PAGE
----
Two million workers could soon become eligible for Statutory Sick Pay
Under the current rules, a worker must earn at least the equivalent of 14 hours a week on the minimum wage in order to qualify for Statutory Sick Pay or “SSP”.
Under new government proposals, an estimated two million low-paid workers could become eligible to receive SSP.
The proposals could also benefit approximately 1.1 million “gig economy” workers who currently receive little or no sick pay at all.
The government has only launched a consultation on proposed changes to SSP; therefore, there is no guidance on whether the threshold will be lowered, and if it is, by how much.
It’s crucial for an employer to know its obligations in relation to paying SSP. Here are some basic guidelines on SSP rights and entitlements:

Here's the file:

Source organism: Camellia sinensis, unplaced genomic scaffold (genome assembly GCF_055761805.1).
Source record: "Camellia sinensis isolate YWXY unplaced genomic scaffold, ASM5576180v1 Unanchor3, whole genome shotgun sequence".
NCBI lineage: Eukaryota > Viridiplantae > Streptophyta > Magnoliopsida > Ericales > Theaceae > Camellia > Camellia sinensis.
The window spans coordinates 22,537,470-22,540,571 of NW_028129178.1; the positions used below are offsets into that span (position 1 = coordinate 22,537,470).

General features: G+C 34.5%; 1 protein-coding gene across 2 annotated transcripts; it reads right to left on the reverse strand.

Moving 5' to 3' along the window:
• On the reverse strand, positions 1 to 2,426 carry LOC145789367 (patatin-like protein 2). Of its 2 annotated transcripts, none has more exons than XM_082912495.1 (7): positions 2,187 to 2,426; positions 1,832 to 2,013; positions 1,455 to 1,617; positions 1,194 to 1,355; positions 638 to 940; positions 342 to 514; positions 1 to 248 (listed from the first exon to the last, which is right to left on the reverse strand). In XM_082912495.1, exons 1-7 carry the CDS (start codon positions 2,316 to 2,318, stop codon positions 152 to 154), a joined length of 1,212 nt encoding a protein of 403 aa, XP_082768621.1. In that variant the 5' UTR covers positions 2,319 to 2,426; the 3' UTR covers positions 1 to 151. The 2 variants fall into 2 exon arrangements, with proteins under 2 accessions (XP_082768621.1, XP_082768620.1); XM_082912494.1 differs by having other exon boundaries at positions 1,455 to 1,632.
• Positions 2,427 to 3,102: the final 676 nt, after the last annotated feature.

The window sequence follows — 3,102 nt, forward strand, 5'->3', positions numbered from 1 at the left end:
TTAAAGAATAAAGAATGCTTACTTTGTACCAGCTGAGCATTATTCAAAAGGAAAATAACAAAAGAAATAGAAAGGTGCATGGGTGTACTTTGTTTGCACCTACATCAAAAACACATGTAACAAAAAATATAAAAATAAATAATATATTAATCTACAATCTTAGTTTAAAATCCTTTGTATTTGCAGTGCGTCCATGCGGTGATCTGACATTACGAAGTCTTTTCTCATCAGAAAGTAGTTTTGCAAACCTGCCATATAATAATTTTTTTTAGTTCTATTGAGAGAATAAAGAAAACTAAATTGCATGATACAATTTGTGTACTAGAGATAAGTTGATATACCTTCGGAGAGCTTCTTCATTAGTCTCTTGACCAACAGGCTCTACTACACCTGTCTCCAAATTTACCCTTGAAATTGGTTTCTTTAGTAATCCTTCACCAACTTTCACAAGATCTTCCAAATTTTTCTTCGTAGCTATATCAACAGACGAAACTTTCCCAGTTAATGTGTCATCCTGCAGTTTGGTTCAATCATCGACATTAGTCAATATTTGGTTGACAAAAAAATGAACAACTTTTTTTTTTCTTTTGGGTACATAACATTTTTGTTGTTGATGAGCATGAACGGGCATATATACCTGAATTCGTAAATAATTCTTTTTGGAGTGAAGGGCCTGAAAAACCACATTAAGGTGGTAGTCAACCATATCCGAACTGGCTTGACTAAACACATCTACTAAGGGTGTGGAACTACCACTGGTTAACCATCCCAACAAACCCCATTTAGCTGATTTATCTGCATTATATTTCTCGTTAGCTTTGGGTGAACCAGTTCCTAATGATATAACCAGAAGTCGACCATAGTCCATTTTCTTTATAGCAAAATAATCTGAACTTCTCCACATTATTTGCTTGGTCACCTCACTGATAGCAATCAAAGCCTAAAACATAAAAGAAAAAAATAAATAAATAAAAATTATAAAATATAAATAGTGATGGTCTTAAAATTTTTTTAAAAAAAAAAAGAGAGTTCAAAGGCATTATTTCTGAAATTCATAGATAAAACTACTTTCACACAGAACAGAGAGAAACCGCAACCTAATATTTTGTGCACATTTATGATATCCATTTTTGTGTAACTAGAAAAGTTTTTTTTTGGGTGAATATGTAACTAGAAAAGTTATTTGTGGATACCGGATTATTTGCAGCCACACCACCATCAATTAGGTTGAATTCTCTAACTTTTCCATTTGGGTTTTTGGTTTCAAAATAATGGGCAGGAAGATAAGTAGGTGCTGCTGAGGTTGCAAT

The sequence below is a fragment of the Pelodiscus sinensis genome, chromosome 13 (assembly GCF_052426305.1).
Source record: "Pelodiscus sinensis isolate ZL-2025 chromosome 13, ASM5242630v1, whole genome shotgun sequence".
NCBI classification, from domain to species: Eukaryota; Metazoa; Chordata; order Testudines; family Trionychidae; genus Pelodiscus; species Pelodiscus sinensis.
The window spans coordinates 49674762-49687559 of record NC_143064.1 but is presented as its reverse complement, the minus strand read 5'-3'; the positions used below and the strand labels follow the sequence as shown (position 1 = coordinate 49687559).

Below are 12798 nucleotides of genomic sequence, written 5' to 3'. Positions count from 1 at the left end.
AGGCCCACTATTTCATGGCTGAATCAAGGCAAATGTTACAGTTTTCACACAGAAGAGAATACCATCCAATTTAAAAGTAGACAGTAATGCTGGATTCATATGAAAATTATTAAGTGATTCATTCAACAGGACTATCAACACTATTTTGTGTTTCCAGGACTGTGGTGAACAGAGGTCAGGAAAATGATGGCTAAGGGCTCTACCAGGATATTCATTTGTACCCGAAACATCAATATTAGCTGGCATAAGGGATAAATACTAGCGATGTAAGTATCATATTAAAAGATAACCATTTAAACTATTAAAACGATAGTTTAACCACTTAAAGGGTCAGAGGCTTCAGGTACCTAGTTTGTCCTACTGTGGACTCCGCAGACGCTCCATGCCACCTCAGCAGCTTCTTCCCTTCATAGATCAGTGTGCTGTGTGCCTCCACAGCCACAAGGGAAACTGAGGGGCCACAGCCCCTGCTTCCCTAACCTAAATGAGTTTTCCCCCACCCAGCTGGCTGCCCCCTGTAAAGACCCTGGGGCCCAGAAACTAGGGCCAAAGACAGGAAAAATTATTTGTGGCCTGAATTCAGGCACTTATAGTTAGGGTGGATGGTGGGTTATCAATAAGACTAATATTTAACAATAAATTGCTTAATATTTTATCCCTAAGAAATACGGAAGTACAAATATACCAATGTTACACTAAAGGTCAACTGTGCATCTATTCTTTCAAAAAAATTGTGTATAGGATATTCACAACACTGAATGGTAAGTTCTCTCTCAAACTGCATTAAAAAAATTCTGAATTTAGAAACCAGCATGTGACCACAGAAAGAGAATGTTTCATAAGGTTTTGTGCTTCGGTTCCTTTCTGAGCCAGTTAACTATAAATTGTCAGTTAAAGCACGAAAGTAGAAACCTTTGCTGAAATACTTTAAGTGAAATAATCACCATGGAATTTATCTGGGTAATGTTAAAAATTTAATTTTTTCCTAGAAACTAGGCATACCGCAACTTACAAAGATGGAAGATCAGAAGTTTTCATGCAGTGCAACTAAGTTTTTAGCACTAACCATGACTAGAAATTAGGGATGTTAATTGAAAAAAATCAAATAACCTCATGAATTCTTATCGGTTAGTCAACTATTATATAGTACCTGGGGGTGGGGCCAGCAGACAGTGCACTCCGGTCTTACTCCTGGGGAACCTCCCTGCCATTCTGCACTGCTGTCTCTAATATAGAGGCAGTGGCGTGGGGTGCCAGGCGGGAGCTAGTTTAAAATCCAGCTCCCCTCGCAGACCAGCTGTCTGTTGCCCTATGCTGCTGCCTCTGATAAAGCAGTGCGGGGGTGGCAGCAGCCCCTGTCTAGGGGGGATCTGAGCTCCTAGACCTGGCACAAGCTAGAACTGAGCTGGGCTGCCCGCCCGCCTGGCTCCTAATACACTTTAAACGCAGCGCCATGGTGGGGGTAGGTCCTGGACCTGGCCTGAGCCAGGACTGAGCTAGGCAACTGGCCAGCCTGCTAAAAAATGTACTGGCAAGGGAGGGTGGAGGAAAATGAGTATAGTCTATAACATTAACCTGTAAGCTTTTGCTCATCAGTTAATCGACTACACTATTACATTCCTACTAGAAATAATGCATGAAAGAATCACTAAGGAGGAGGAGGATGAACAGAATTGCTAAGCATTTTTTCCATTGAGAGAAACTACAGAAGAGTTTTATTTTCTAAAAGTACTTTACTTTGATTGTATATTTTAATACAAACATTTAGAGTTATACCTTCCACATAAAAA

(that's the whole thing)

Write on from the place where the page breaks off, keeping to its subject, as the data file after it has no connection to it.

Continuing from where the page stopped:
A member of staff must be classed as an employee in order to qualify for SSP. This is a wide category, and may in some cases apply to workers and agency staff.
An employee must earn at least £118 per week to be eligible for SSP. The threshold figure is reviewed every tax year.
If an employee has been ill for at least four days in a row, including non-working days, then they will be able to claim SSP as long as they meet the earnings threshold.
SSP is currently £94.95 per week, but many employers have a more generous company sick pay scheme in place.
An employee can claim SSP for up to 28 weeks; after this their SSP entitlement will come to an end.